Have you heard of a “kilostere”? How about a “glaciarium”? Or a “cassidix”? Ever seen one? Or all three? No? Then read on! (And click the thumbnails below for full-sized images.)
A few years back a kind woman called the N-YHS reference desk to donate a dictionary to the library. Our collection focuses on New York and American history, so, normally, we’d decline a plain old dictionary as something better suited to a general library. But this was no ordinary dictionary. It had a mouthful of a title, for one thing–The Picture Dictionary: The world’s largest collection of pictures alphabetically arranged. This work contains 110,000 illustrations of people, places, and things (Brooklyn, N.Y. : National Library Publications, Inc., 1952). And it seemed on the rare side: a check of WorldCat showed only a handful of American libraries with copies. Intrigued, we decided to accept it.
The Picture Dictionary runs to 3,008 pages split between two chunky volumes, each weighing seven and a half pounds. (Bless that donor for lugging them in!) The mysterious “National Library Publications” of Brooklyn pops up in newspaper advertisements for other titles they produced between the 1950s and 1990s, but is otherwise poorly documented. Where did they find such a massive collection of images? How did they reproduce them? And what did the Picture Dictionary cost when new? Was it meant for students? (Was it a student who took scissors to the first page of the Bs for a school project?)
True to its subtitle, the work really does contain thousands of pictures, one or more for each word in the dictionary. If you visit our library and request this book, expect to lose a few hours. Look up any person, place, thing, or concept. Or open to any page and let your eye wander. You’re bound to discover something you’ve never heard of, with a handy picture of it right there. (If you’ve been looking at the images in this post, you know by now that a “kilostere” is a unit of measure; a “glaciarium” is a fancy word for an ice skating rink; and a “cassidix” is bird.) It’s like the Google Image Search of 1952! Be warned: just like today, you’ll go off on tangents, like when you start out on YouTube watching a puppy video and somehow end up on the dark side of the webiverse.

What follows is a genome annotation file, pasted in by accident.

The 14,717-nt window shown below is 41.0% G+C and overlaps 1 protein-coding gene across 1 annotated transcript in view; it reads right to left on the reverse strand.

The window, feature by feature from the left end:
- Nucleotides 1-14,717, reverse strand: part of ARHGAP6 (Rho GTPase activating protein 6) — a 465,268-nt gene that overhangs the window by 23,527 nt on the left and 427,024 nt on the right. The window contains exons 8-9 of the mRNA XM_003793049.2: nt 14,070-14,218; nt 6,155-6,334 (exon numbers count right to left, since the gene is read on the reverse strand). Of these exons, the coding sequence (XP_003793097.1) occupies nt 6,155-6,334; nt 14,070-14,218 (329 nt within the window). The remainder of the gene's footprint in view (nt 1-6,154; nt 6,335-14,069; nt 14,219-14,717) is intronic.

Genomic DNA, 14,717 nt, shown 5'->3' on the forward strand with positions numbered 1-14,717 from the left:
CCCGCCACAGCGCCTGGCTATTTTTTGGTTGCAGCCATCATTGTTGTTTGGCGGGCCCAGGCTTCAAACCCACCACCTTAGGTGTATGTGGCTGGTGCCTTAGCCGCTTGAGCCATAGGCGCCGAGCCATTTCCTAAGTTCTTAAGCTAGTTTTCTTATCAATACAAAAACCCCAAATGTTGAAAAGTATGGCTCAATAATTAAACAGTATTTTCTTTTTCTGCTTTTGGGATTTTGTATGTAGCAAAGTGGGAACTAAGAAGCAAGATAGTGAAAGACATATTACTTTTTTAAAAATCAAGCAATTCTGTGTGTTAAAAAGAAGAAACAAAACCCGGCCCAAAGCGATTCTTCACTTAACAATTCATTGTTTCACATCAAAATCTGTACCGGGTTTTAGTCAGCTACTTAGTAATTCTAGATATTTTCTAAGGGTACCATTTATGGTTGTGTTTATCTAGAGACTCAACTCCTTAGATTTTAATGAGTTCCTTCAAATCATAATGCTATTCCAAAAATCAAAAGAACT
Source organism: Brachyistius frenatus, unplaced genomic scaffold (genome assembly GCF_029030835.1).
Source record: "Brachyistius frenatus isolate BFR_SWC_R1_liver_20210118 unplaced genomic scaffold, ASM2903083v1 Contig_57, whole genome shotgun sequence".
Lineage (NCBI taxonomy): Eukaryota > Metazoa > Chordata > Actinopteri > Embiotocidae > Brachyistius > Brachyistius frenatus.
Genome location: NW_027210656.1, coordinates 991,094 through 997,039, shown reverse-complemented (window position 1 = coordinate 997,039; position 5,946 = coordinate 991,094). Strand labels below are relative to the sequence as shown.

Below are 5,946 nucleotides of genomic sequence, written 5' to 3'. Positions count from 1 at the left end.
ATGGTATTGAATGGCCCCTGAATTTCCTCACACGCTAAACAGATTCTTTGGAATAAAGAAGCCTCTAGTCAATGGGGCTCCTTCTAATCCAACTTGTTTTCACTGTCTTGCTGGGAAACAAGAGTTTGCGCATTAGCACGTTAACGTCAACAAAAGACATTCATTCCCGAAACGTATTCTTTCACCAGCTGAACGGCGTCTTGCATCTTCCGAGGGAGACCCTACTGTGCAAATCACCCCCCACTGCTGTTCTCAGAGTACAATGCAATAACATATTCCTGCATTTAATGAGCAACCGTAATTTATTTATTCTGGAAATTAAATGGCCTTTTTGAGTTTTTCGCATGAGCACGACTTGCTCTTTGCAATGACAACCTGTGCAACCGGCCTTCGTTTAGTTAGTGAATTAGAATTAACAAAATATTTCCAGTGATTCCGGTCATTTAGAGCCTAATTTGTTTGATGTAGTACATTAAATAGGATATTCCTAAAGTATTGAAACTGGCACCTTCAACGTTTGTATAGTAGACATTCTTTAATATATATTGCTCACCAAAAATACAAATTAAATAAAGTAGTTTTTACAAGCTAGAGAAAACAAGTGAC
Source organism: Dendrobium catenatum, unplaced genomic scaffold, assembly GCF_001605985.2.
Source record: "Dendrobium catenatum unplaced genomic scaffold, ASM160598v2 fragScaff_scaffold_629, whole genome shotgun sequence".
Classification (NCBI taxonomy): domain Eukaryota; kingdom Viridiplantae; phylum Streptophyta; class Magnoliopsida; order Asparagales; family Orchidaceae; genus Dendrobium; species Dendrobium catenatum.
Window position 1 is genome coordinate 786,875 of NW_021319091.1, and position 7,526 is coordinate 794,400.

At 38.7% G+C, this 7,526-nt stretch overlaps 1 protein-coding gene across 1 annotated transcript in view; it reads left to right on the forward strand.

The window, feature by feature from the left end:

The images here are just twenty-six of the Picture Dictionary’s 110,000. (If each picture is worth a thousand words, does that mean the Picture Dictionary has 110 million?) It would be fun to make multiple passes through the alphabet, collecting pictures of birds, for instance, for each letter. Or pieces of furniture, perhaps. Or musical instruments. Did we mention this book is a dangerous time swallower? Best put it back on the shelf!
This post is by Joseph Ditta, Reference Archivist.